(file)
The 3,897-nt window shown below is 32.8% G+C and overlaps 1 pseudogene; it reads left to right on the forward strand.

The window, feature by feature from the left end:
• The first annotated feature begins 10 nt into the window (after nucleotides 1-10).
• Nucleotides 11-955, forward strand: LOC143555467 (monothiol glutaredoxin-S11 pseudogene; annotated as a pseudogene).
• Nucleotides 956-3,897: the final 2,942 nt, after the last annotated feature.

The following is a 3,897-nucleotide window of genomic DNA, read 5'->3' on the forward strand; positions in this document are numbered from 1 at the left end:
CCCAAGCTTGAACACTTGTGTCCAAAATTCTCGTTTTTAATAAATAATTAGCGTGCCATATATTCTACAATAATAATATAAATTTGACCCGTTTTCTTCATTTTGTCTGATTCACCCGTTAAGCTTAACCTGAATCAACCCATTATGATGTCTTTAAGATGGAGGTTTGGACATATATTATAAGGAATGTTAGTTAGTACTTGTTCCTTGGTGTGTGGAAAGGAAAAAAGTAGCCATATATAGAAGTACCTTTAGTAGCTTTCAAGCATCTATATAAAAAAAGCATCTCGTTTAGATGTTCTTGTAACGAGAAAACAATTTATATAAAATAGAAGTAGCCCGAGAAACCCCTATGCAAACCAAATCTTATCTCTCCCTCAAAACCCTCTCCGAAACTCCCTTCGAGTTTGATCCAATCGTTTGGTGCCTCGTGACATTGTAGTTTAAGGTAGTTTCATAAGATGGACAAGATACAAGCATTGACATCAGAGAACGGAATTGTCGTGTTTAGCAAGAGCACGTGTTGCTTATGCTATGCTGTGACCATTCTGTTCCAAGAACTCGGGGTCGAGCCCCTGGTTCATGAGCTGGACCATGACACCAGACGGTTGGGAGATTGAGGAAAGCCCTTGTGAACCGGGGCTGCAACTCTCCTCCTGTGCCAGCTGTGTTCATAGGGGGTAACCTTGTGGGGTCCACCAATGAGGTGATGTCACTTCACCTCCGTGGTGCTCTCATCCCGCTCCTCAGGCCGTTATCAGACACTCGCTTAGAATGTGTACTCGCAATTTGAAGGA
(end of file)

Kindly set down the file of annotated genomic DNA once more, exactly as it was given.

The 3,897-nt window shown below is 32.8% G+C and overlaps 1 pseudogene; it reads left to right on the forward strand.

The window, feature by feature from the left end:
• The first annotated feature begins 10 nt into the window (after nucleotides 1-10).
• Nucleotides 11-955, forward strand: LOC143555467 (monothiol glutaredoxin-S11 pseudogene; annotated as a pseudogene).
• Nucleotides 956-3,897: the final 2,942 nt, after the last annotated feature.

The following is a 3,897-nucleotide window of genomic DNA, read 5'->3' on the forward strand; positions in this document are numbered from 1 at the left end:
CCCAAGCTTGAACACTTGTGTCCAAAATTCTCGTTTTTAATAAATAATTAGCGTGCCATATATTCTACAATAATAATATAAATTTGACCCGTTTTCTTCATTTTGTCTGATTCACCCGTTAAGCTTAACCTGAATCAACCCATTATGATGTCTTTAAGATGGAGGTTTGGACATATATTATAAGGAATGTTAGTTAGTACTTGTTCCTTGGTGTGTGGAAAGGAAAAAAGTAGCCATATATAGAAGTACCTTTAGTAGCTTTCAAGCATCTATATAAAAAAAGCATCTCGTTTAGATGTTCTTGTAACGAGAAAACAATTTATATAAAATAGAAGTAGCCCGAGAAACCCCTATGCAAACCAAATCTTATCTCTCCCTCAAAACCCTCTCCGAAACTCCCTTCGAGTTTGATCCAATCGTTTGGTGCCTCGTGACATTGTAGTTTAAGGTAGTTTCATAAGATGGACAAGATACAAGCATTGACATCAGAGAACGGAATTGTCGTGTTTAGCAAGAGCACGTGTTGCTTATGCTATGCTGTGACCATTCTGTTCCAAGAACTCGGGGTCGAGCCCCTGGTTCATGAGCTGGACCATGACACCAGACGGTTGGGAGATTGAGGAAAGCCCTTGTGAACCGGGGCTGCAACTCTCCTCCTGTGCCAGCTGTGTTCATAGGGGGTAACCTTGTGGGGTCCACCAATGAGGTGATGTCACTTCACCTCCGTGGTGCTCTCATCCCGCTCCTCAGGCCGTTATCAGACACTCGCTTAGAATGTGTACTCGCAATTTGAAGGA